Making wheel change: Underprivileged youths earn bikes, skills, hope

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Fernando Ibarra couldn’t figure out how to fix his bike.

So he took it to Lucky Bikes Re-Cyclery, a nonprofit community bike shop a block from his house in west Denver.

He couldn’t afford the repair price, but the shop manager offered another option. Ibarra, then 15, could volunteer around the shop, work off the cost of the parts he needed, and learn how to do the repair himself.

“I came in every day after school and kept at it, and before long I had a great bike,” Ibarra said.

Now 20, Ibarra works as a mechanic at Lucky Bikes, and said the shop brought far more to his life than just a couple wheels under his feet — he calls his coworkers his “bike family.”

“The folks here got me into mountain bike racing,” he said as he ran new brake lines on a BMX bike. “I’ve raced in Leadville, Granby — beautiful places I wouldn’t have seen otherwise. I’m so grateful for this place.”

Lucky Bikes is one of several nonprofit bike shops in the Denver metro area, working to connect underprivileged youths with their own transportation, the skills to repair bikes themselves, and even start careers.

Bringing bikes to the masses

Bicycles can be transformative for young people, said Jon Pasquini, the executive director of Lucky Bikes and its sister organization, Trips For Kids.

“There’s a sense of adventure on a bike,” Pasquini said. “As a kid, that freedom is amazing. There’s independence, there’s health and exercise, and it’s good for the environment, too.”

A former teacher, Pasquini wrote a curriculum for Learn to Earn a Bike, a 10-hour program where youngsters learn not just how to repair a bike, but also about the physics behind biking — levers, pulleys, force — and at the end get to keep their bike, a helmet and a set of tools.

The shop has lots of other programs, including three-month internships where local youth can learn customer service skills in addition to repairs. The pandemic put the kibosh on many of the shop’s fundraising efforts, but thankfully a boom in sales of refurbished bikes is keeping the shop afloat.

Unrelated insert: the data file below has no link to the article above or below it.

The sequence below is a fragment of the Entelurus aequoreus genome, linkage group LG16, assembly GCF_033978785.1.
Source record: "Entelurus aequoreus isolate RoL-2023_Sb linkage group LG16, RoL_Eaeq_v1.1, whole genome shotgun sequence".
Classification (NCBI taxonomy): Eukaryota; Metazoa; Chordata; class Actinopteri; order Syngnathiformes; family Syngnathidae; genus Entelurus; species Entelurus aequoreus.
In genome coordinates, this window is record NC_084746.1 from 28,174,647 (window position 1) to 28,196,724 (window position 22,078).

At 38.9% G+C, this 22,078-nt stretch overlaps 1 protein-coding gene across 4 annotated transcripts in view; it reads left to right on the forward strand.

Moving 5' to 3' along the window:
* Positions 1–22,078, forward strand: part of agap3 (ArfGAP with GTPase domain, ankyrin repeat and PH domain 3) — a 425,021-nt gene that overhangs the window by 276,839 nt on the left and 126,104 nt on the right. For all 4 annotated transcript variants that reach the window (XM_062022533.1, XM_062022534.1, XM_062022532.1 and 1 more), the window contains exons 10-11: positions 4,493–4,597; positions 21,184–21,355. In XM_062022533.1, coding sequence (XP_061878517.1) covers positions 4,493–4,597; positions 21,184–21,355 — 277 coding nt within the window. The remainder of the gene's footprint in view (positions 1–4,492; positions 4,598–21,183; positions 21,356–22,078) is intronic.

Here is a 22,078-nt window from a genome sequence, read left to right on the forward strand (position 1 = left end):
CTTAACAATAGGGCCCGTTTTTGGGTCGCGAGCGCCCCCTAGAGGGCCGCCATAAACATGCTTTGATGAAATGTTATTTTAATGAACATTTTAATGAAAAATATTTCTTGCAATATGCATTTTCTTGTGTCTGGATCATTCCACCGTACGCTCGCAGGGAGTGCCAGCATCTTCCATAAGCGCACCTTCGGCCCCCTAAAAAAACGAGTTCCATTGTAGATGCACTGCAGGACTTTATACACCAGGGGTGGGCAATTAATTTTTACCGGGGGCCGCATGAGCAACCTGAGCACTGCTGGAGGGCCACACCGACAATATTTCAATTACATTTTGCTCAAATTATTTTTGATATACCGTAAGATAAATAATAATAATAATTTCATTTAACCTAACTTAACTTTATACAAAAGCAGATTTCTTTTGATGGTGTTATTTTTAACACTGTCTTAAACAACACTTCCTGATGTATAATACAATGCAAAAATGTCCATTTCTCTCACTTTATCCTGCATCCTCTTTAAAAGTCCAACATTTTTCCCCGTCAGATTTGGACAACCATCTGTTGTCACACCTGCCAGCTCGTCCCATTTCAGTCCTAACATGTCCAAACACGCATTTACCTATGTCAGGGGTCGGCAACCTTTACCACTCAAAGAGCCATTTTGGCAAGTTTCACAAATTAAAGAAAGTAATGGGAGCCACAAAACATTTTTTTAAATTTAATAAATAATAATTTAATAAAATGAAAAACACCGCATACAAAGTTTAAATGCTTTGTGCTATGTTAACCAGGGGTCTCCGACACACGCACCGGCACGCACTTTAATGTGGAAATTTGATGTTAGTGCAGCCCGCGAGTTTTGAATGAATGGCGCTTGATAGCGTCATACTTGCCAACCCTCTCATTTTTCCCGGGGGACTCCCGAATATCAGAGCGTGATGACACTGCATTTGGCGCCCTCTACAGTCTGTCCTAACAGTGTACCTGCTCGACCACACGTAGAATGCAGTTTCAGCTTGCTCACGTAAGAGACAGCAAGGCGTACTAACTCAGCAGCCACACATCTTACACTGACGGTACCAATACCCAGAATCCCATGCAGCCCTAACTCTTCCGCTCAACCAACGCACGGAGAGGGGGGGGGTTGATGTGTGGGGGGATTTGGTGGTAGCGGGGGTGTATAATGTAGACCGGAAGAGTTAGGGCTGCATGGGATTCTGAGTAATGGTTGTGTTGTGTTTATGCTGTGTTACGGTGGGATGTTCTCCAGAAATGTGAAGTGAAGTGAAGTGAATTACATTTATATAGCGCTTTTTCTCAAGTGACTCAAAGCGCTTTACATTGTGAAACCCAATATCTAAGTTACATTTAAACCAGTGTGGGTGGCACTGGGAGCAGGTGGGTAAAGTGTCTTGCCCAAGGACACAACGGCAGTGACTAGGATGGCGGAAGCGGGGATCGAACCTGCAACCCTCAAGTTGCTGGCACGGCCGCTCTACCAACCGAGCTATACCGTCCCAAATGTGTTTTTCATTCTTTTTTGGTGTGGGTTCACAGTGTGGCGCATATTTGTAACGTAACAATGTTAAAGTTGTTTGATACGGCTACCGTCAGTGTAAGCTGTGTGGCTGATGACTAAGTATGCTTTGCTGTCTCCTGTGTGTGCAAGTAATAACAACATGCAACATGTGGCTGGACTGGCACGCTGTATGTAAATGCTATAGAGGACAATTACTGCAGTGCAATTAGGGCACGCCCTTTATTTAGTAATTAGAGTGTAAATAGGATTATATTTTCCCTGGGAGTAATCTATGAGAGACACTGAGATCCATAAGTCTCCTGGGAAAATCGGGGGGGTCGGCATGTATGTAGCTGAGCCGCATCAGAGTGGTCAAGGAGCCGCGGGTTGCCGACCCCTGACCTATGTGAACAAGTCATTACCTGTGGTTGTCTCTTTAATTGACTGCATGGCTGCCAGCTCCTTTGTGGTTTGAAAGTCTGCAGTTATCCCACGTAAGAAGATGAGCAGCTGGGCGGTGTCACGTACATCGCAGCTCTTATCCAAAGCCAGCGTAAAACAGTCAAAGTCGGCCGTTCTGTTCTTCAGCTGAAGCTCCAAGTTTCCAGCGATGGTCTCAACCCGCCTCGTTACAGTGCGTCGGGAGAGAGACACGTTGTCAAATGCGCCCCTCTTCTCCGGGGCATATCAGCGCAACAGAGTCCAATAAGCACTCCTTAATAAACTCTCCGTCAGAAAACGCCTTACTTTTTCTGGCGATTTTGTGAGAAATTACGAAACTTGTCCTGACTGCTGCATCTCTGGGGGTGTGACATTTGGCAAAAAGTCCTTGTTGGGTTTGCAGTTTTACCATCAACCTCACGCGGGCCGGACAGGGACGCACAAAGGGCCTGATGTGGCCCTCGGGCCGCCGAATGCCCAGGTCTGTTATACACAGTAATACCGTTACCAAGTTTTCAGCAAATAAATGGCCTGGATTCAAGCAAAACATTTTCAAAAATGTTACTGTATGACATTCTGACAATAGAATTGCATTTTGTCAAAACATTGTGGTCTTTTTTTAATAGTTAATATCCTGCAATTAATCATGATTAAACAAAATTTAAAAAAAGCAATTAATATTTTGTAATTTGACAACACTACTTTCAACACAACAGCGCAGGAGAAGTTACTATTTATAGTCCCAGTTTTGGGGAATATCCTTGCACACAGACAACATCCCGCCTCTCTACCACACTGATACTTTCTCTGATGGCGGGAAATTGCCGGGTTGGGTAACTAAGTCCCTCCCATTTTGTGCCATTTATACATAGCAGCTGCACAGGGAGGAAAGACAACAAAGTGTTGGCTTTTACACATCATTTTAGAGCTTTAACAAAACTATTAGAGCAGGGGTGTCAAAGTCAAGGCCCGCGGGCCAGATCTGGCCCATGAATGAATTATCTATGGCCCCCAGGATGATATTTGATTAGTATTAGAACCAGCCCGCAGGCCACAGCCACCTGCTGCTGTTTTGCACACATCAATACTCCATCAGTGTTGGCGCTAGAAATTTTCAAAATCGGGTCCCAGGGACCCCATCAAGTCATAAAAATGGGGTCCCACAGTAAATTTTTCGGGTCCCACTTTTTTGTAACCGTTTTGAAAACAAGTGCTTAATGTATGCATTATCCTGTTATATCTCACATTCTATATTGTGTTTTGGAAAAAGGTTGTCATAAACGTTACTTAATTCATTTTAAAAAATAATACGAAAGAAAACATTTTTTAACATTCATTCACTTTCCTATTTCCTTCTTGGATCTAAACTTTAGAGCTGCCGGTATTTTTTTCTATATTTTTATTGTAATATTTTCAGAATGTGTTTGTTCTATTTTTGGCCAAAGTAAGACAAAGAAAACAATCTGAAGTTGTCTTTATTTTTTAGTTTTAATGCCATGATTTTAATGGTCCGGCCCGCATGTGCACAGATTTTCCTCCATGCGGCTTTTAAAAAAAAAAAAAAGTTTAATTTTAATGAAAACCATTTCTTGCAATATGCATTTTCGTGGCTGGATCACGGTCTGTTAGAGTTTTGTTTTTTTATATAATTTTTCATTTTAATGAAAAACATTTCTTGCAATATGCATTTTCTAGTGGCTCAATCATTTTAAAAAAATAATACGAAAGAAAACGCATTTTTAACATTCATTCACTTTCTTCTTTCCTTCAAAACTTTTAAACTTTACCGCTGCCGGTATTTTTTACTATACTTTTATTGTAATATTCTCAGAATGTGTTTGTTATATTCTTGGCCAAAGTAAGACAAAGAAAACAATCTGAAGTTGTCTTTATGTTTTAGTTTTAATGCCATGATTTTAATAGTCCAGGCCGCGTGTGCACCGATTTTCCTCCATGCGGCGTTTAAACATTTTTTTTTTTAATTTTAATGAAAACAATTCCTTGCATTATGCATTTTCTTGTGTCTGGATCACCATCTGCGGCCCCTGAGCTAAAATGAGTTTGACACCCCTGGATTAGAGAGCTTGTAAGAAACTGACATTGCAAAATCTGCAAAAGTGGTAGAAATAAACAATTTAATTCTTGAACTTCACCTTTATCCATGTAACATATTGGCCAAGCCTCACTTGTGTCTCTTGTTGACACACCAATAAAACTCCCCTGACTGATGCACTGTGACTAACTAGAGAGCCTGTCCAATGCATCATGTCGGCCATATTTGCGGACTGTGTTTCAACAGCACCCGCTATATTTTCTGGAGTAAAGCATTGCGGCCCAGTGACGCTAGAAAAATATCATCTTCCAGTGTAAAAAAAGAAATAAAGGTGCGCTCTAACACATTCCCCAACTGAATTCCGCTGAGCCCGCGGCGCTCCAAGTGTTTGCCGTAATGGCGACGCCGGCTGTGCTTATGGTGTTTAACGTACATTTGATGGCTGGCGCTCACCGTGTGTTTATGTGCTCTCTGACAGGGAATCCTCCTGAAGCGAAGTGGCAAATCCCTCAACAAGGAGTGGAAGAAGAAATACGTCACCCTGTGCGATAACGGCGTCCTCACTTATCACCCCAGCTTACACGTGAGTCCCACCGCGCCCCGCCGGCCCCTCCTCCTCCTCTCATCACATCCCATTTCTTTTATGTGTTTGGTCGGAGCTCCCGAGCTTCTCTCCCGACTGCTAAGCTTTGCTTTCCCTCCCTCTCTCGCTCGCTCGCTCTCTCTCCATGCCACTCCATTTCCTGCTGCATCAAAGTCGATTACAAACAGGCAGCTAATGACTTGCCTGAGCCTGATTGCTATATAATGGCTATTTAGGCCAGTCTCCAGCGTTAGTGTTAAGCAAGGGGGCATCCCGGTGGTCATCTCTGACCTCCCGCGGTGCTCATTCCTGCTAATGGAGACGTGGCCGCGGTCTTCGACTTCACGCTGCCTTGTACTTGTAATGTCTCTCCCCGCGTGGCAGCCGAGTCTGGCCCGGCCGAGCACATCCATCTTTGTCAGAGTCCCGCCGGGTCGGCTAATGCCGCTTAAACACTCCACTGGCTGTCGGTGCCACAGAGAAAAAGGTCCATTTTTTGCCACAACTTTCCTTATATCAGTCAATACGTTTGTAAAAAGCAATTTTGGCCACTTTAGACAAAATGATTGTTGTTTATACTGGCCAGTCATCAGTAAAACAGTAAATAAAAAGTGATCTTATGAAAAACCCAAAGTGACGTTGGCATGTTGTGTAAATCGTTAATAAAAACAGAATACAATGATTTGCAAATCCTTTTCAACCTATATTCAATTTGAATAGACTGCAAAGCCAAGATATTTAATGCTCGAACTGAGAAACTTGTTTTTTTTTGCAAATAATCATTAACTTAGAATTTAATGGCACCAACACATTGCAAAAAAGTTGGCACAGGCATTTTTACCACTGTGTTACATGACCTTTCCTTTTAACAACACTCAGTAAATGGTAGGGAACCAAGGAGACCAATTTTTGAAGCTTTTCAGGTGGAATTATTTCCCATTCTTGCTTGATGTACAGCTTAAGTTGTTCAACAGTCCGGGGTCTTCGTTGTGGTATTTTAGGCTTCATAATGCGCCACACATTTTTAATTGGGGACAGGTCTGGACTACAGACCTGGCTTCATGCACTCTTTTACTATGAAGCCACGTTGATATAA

Now, Pasquini is working on a mountain biking team for local kids.

“Cycling is seen as an elitist sport,” he said. “Lots of kids on those teams are riding $10,000 bikes. We’re going to provide kids with bikes on that level. We’re bringing it to the masses.”

‘It kept me going’

For others, nonprofit community bike shops are an integral part of the community, and a lifeline in tough times.

Julie Messa of Golden found herself out of work in mid-March as the pandemic forced the shutdown of the Golden Community Center’s senior program. Facing an uncertain future, Messa wanted to fall back on her favorite pastime of biking, but her bike was in shambles.

“Since I was out of work, I didn’t want to spend a bunch of money on a new bike,” she said.

That’s where the Golden Optimists Bicycle Recycle Program came in. For years, Messa had bought bikes for her two children from the program, dropping off their old ones as they outgrew them.

The bike she picked up at the beginning of the pandemic “kept me going,” she said.

Messa wasn’t alone, said Carol Cameron, the group’s president.

“Bikes are the new toilet paper,” Cameron said. “Bikes and parts are in super high demand right now.”

The pandemic kept the shop from holding one of its key events this year: driving refurbished bikes down to the Navajo Nation in the Four Corners region. The silver lining, she said, is that more elite cyclists donated a good number of high-end used bikes and parts in the spring and summer as they upgraded.

The program, among the older in the Denver area, operates on an all-volunteer basis, selling refurbished bikes to cover the cost of tools and rent. They work with local social services agencies to donate bikes to locals experiencing homelessness.

“If someone just needs a bike but can’t afford one, we’ll donate one,” Cameron said. “We have no means testing. We get taken advantage of sometimes, but hey, we’re Optimists.”

Doing the work

Connecting people with bikes can be a means to personal growth, said Jon Buck, the executive director of Project reCYCLE, a nonprofit community bike shop in Englewood.

The group, which is in the process of rebranding as HopeCycle, works with local schools to donate bikes to underprivileged students who show improvements in “academics, attendance and attitude.”

“Research has shown that in material poverty, there are underdeveloped plans for the future,” Buck said. “We try to give kids a chance to believe in themselves and realize they can plan for the future and achieve it.”

Buck, a former pastor, said that while the group is non-religious, he personally finds a sense of spiritual fulfillment in his work.

“If I have to choose between talking about what Jesus said but not doing the work, and doing the work but not talking about it, I’ll choose the latter,” he said.

Buck is involved in a wider range of local efforts to boost bicycling, including sitting on the City of Littleton’s transportation board, where he advocates for more and better bike lanes around town.

Buck said bikes are bringing light to dark times.

“This is tangible, simple, and it can change lives,” Buck said. “People need hope now more than ever.”

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